Category: Vegetation Management
In agriculture, the objective of vegetation management is to ensure that the plants have little or no competition during the entire growth cycle. In forestry, the objective is to temporarily suppress competition so that the planted trees can become well-established and can grow to their maximum potential. Once a tree plantation is established and growing, incoming vegetation returns to the site and is not as much of a concern.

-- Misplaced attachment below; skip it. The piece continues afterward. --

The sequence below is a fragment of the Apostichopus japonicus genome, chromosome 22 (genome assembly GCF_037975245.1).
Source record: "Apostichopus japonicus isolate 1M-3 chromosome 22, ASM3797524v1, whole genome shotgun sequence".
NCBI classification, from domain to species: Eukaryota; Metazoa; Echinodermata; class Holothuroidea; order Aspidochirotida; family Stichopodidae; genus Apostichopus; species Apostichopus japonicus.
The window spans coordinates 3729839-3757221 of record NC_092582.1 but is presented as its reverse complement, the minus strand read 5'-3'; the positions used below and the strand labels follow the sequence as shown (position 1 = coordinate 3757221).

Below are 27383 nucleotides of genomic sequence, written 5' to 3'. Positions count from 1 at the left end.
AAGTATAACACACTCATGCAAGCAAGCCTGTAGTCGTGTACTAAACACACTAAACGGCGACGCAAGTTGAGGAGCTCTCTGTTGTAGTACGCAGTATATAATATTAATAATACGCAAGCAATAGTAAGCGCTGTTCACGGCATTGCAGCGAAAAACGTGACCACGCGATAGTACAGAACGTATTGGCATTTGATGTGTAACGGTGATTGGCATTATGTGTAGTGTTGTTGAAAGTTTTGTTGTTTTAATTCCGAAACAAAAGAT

This difference in vegetation management objectives in forestry and agriculture shows why forestry treats planted trees with herbicides only once or twice during a rotation, while agriculture treats crops regularly. Planted trees represent considerable investments, which must be protected through effective vegetation management. Herbicide treatments are currently the least costly and most effective tool for vegetation management and are the preferred method for tending most planted stands.